Making A CSS Image Rollover Using Background Position

/ CSS / by Paul Robinson / 6 Comments
This post was published back on April 24, 2010 and may be outdated. Please use caution when following older tutorials or using older code. After reading be sure to check for newer procedures or updates to code.

As explained in the post intro the oldest way (that I remember) to create an image rollover is using good old Javascript. The problem with that is if you don’t use some fairly complicated JS to preload the images your user may experience a delay (depending on their connection) while the rollover image is loaded. Using CSS you can now create rollovers that do not experience that delay.

This method is exceptionally easy, but is something that seems to remain elusive to those new to using CSS. That is why I’m writing this tutorial. We will use the rollover on Celeb O Rama Wallpapers as an example. If you visit you will notice the rollover is very responsive, so let’s look at how it’s made.

Preparing The Images

This is probably the trickiest part. You will need an photo/graphics manipulation application such as Photoshop, Fireworks, or GIMP anything but MS Paint should be fine. This is the tricky part. Create a canvas double the size of one of your images, and place a horizontal guide across the center of your image. You now need to place both images on the canvas, inactive state on top & active state on the bottom. You must make sure they are perfectly aligned too. To explain that better; If your top image is 5 pixels from the top, and 2 pixels from the left then your bottom image must be 5 pixels from your center guide and 2 pixels from the left. Save it out & your ready.


The HTML is very simple, you just need a single element such as a div with an a inside like this:

The CSS is the key to making the rollover work & because both states (inactive & active) are on the same image, they will both load at the same time and it will eliminate the loading delay you could get on the old javascript rollovers. Here we go:

It’s that simple. The first rule adds the image as a background & sets the position to zero which is basically the same as using top left. If you created the image correctly this will show the inactive state first. You also have to add in the width & height of 1 image, not both images together, just 1 image. You also need to set display to block. This is because an a is an inline element & cannot be given a height or width without first changing it to a block element.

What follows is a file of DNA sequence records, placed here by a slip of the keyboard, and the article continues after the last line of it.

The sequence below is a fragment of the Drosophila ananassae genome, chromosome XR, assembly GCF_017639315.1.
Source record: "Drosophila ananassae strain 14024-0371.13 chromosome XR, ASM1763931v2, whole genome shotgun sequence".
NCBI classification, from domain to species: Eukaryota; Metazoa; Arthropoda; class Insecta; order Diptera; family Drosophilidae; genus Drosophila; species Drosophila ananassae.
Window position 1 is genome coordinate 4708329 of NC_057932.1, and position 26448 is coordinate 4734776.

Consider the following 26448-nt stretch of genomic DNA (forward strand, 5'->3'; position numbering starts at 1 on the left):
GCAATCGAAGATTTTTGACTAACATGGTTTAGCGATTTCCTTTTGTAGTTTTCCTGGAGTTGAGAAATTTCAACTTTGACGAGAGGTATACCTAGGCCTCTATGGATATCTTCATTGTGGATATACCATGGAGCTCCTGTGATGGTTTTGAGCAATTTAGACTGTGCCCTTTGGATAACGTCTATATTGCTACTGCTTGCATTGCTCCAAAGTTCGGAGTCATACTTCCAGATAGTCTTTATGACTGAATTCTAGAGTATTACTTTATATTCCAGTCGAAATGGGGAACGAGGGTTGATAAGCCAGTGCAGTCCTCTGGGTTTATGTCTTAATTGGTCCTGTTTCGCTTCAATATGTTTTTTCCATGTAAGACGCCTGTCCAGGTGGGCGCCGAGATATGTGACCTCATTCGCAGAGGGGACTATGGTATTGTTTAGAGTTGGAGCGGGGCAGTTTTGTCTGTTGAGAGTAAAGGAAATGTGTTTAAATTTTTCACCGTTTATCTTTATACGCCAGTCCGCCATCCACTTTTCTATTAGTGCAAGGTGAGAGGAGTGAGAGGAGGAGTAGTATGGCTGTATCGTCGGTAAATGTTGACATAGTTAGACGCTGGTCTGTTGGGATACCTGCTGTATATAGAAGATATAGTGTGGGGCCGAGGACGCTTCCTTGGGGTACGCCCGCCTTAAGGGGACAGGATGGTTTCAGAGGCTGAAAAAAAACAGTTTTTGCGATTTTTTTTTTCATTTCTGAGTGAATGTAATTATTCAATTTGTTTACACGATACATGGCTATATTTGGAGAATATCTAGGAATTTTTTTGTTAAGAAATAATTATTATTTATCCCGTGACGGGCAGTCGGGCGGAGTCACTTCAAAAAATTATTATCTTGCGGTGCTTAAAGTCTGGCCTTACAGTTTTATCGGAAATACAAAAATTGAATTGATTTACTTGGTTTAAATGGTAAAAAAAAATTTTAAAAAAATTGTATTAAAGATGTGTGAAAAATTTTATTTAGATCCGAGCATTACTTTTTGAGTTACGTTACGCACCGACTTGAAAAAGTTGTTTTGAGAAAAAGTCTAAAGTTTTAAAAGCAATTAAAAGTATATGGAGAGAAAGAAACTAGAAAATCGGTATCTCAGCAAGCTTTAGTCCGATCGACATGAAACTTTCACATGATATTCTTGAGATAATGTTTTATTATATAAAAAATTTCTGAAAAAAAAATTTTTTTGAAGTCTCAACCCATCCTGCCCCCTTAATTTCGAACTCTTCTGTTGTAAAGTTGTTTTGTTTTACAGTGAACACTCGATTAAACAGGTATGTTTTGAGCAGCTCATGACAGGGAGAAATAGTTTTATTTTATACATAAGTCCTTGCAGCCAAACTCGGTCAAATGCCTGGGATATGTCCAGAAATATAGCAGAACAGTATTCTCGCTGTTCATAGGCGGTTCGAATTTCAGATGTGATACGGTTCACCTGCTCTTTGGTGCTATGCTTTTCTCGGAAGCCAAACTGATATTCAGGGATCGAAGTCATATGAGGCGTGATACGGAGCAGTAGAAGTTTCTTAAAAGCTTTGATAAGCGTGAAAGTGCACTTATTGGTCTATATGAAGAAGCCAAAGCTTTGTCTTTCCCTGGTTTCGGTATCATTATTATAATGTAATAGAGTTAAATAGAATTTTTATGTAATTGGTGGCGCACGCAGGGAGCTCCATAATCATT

The second part uses the a hover to allow the rollover to work in all current browsers (yes, even IE6). You just move the position of the background image by the height you set in the .rollover a css rule. This will then show the active state on hover.

You’re Done

That’s it you’re all done. If you see any form of jumping it means either your position is wrong in the CSS, or if you are sure that is correct, it is that the images were not correctly aligned when saving them. I’ve been creating these rollovers quite a while & you generally never, unless you’re very lucky, get it right the first time.

You can see an example over at Celeb O Rama Wallpapers. As always, any questions or problems let me know & I’ll help as much as I can. 😉


Author’s gravatar

what if i wanted to add an image such as arrow to the right? I only added “top right” to background. but it didn’t work in a:hover. How do I fix it?

I tried adding “background: top right” to a:hover but the image just disappear….

Author’s gravatar author

Hi Kristina,

The same principle applies to all CSS based image rollovers. As mentioned in the tutorial it is best to avoid using position keywords ‘top left’ etc, and instead use the pixel positions. You can easily get them via Photoshop or GIMP.

One thing to make sure is that you have display: block in your CSS for your a. Without it the effect generally doesn’t work too well, if at all.

Author’s gravatar

pixel position? like top: 0; left: 30px;? Here’s my code:


Author’s gravatar author


WordPress stripped some of your HTML so I guessed it as best I could, hope it is correct.

You code looks okay, except for the top and left in your a. The pixel positions I meant are on the end of the background property. Generally your non hovered a would use background-position: 0 0; since you should have your normal state positioned first on your image.

Does that make sense?

Author’s gravatar

Thanks! It works!

Your guess is pretty close except that the class “arrow” is in h1 section inside div section with id “styles”.

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